Yesterday the U.S. Attorney for the Southern District of Florida announced the indictment of 25 Miami area defendants in three separate cases for their alleged involvement in submitting more than $26 million in false claims through the Medicare Part D program.  The defendants are owners of numerous Miami area pharmacies and/or were “patient recruiters” engaged by the pharmacies.

“These cases build on our recent efforts to focus on Medicare prescription drug benefit fraud, targeting those who take advantage of the fastest-growing component of the Medicare program,” said Assistant Attorney General Leslie R. Caldwell.  “Working with our partners in the Medicare Fraud Strike Force, the Criminal Division uses cutting-edge data analysis techniques to identify emerging fraud schemes and to stay ahead of the criminal curve.”

In United States v. Antonio Hevia et al., eighteen defendants were charged for their participation in a scheme to defraud Medicare Part D through the submission of false claims by eight Miami area pharmacies.  The alleged fraud was spearheaded by Pedro Torres and Antonio Hevia, who recruited individuals to be owners of pharmacies in Miami-Dade County.  Hevia and Torres allegedly controlled pharmacies that were used to facilitate the fraudulent scheme, including:  Sun View Pharmacy, K.A.R. Pharmacy, Lola Pharmacy, Latin Quarters Drug Store, Lily and Rosy Pharmacy, Norton Pharmacy, Health Star Pharmacy and Supply, Ultra Medical Services and OMG Pharmacy Discount.  In all, six of the eighteen indicted were defined as owners and fourteen acted as “patient recruiters.”  Hevia and Torres are alleged to have instructed pharmacy staff to submit claims for prescriptions that were not medically necessary and in most cases, not provided to the Medicare Part D beneficiaries.  The pharmacy owners cashed checks and made withdrawls from pharmacy bank accounts to pay patient recruiters kickbacks for referring business and providing beneficiary information.  The payments were made by check and sometimes in cash.  As a result of the fraudulent claims, Medicare and through PBMs made approximately $16.7 million in payments. Click here to view the indictment.

In United States v. Kenia Gonzalez et al., four were charged with soliciting and receiving kickbacks and bribes to recruit Medicare beneficiaries for OMG Pharmacy, one of the pharmacies included in United States v. Antonio Hevia et al. case. The actions of the defendants in this case led to the submission of $3,506,713 in false claims to Medicare Part D. Click here to view the indictment.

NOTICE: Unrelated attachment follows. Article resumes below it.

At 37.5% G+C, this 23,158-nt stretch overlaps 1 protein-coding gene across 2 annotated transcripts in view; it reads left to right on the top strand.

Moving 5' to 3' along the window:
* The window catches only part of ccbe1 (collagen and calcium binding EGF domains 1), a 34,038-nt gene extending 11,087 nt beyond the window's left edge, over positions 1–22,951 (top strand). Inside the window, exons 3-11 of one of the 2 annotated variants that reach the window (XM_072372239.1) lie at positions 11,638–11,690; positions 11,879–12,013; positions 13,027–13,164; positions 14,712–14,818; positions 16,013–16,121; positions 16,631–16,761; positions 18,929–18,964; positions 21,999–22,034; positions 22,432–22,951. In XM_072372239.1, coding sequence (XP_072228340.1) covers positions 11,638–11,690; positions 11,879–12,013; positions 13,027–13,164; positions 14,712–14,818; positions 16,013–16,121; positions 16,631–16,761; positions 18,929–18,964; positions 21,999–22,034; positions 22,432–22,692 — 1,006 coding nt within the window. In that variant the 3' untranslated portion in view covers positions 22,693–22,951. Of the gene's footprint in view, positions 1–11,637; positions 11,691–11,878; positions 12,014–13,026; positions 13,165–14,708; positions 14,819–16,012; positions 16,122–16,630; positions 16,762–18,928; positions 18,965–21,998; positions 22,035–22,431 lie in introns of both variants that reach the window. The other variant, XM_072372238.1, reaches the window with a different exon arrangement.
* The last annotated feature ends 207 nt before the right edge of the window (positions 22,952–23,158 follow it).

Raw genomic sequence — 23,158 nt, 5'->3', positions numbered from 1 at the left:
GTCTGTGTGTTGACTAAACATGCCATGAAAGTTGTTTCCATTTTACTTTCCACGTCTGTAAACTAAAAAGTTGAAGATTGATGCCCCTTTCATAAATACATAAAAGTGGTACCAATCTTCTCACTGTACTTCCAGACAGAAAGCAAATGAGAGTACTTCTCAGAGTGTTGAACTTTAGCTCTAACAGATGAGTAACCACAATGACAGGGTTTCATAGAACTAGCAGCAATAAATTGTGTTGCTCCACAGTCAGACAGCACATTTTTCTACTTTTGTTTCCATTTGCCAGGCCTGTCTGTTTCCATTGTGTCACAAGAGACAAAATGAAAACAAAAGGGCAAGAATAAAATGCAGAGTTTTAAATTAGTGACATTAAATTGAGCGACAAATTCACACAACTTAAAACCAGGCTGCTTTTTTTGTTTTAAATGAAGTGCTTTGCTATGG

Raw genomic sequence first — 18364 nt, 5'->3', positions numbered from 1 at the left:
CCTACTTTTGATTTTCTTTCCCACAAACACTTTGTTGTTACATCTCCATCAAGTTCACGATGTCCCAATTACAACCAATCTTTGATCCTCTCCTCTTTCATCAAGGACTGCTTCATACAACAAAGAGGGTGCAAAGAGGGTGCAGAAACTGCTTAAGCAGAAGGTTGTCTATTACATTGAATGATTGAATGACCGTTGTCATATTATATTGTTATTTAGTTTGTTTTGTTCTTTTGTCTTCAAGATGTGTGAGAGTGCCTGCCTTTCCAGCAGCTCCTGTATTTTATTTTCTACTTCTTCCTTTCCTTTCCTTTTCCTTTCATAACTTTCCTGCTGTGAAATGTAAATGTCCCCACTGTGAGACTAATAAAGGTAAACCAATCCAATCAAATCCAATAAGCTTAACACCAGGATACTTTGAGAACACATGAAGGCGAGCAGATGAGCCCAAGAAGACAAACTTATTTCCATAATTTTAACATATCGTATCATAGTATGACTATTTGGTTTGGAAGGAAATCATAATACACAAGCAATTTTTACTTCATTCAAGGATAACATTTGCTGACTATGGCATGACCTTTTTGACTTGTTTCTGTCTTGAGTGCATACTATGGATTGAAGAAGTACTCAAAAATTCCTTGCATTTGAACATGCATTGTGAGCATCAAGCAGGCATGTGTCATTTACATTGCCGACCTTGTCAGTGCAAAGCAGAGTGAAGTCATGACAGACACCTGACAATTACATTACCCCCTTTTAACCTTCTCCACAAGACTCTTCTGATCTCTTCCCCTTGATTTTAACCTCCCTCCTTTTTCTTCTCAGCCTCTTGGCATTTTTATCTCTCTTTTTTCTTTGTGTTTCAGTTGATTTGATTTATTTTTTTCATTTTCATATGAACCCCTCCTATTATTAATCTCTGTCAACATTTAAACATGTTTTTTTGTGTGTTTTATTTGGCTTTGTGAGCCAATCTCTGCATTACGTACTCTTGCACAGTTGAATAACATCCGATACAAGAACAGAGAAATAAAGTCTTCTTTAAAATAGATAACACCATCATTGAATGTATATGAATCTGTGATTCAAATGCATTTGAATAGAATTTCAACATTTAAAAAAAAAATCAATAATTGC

In United States v. Ronald Diaz, et al., three were charged with conspiracy to commit health care fraud, health care fraud and money laundering.  Ronald Diaz is the named owner of Total Pharmacy, New Life Community Pharmacy, La Botica Pharmacy, La Botica Pharmacy No 02, Solutions Drug Store, M & P Pharmacy, La Roca Pharmacy and Richard’s Pharmacy Discount, all located in Miami-Dade County.  Diaz along with co-conspirators, Mercedes Maya and Gladys Cabrera, allegedly submitted false claims via interstate wires, which falsely and fraudulently represented that prescription drugs were medically necessary, prescribed by a physician, and were provided by one the pharmacies.  The money laundering charge is a result of a wire transfer in the amount of $10, 948 from a bank account to HD Smith LLC.  The indictment alleges the transfer involved criminally derived property of a value greater than $10,000.  As a result of these claims, Medicare prescription drug plan sponsors, through their pharmacy benefit managers, made approximately $10,428,019 in payments that were funded by the Medicare Part D program to the pharmacies.  Click here to view the indictment.

The cases were investigated by the U.S. Department of Justice, the Miami division of the FBI, and the U.S. Department of Health and Human Services – Office of the Inspector General (HHS-OIG) in tandem with the Medicare Strike Force.  In working with the Pharmacy Benefit Manager’s (PBMs) who administer Medicare Part D programs and using sophisticated data analysis techniques, the government’s investigative prowess is impressive and should serve as a deterrent for false claims submissions.

The PBMs involved in these cases include United, Coventry, Silverscript, Stonebridge, Humana, Simply, Blue Cross Blue Shield of Florida, LINet, CIGNA, First Health, WellCare, and MEDCO, among others.

The Southern District of Florida is well known for prosecuting Medicare fraud and to date, has charged nearly 900 individuals for their involvement in more than $2.5 billion in fraudulent Medicare billings.  In our practice we have seen a significant increase in the number of Civil Investigative Demands being issued in the Southern District to pharmacies and more specifically, their marketing/sales representatives.  This tells us the government is keenly focused on the sales component of the pharmacy industry as a means to combat false claims and kickback violations. Also, this month HHS-OIG published new criteria regarding when a person or entity will be barred from participating in federal health care programs.

Now is the time to review and assess your pharmacy’s overall compliance picture.  The government expects compliance programs to effective, robust and regularly tested to ensure adherence with all federal guidelines.